Even the road to Albuquerque used to be somewhat of a challenge. You students nowadays have it easy---the freeway goes all the way there, you can do it on autopilot. But in my day the freeway only went as far as Belen. Beyond that it was two-lane much of the way. The segment of U.S. 85 from Belen to Los Lunas was notorious for collisions; there were a lot of drunks around there, and farmers with hay trucks liked to pull out without looking and putt along at ten miles an hour. A bit further north the route divided; the left fork turned into Coors Road and the right fork turned into Broadway.
The standard route to Albuquerque was to bear right at this fork, go a quarter mile or so, and then turn right over the railroad track and take a twisty little road that went through a residential neighborhood on the Isleta Reservation, then across the river on a one-lane bridge.
I saw a lot of games of chicken on this bridge. Normal, polite drivers would wait at the far end until all the traffic was off the bridge, then cross. But occasionally somebody would refuse to follow the protocol, and enter the bridge when you were already on it. The bridge was barely wide enough for one semi, but one trip when I was riding up in a Chevy Impala, we had a standoff with another Impala coming toward us. 1960-era Impalas were pretty wide, too. We couldn't back off because the guy behind us wouldn't back up. So we squeaked by, without losing too much paint.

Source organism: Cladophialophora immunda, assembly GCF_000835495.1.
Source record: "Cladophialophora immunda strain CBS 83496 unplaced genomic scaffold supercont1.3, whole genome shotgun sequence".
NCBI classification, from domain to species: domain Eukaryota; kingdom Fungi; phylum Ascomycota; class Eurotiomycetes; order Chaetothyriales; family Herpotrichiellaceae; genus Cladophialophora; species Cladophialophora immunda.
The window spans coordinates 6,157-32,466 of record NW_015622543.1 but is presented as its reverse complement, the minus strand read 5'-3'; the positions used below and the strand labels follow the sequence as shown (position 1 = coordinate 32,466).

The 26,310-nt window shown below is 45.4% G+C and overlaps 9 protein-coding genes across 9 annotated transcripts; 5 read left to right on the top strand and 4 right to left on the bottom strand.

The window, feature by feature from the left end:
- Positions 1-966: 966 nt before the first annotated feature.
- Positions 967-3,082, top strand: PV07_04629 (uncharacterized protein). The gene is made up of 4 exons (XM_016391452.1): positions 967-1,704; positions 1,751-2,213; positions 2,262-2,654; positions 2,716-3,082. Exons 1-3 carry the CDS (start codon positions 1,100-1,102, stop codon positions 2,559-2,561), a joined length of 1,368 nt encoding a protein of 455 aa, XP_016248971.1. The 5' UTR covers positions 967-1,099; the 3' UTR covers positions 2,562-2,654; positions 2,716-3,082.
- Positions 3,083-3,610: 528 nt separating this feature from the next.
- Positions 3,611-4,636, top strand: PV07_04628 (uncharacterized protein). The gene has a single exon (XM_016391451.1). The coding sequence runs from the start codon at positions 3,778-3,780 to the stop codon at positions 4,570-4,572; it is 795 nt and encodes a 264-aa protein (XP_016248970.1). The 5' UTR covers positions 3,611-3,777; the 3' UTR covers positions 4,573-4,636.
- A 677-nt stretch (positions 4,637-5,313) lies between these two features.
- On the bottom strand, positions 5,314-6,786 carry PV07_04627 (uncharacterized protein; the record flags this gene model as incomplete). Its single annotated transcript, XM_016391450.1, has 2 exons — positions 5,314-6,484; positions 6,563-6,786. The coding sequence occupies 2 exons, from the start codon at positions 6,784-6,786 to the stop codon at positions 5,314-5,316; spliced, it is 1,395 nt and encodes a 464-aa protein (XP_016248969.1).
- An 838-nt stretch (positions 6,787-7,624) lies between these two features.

At the far side of the bridge, a left turn put you onto Bosque Farms Road, which went into Albuquerque right by the wonderfully fragrant meat packing plant. Nowadays Bosque Farms is all four lanes wide, with a real shoulder, but back then it was narrow and twisty and crossed an awful lot of ditches. There were several places where the road would go up over a ditch and then turn sharply. If you were going a little too fast, you might become airborne just when you needed a little cornering traction. This was typically more of a problem on the trip back, late at night.
Of course, Bosque Farms road wasn't quite as good for jumping vehicles as Neel Street in Socorro. Once upon a time, a friend of mine decided to go for a ride on his motorcycle when he was severely drunk. Starting in the parking lot of South Hall, he accelerated continuously down Neel until he hit the dip. He went airborne, and his next point of contact was a window on the front wall of the laundromat. The woman who was sitting next to this window was quite surprised when my friend and the bike came through and landed on her washing machine. He said later that he would have made the turn just fine, but air tends to provide relatively poor traction.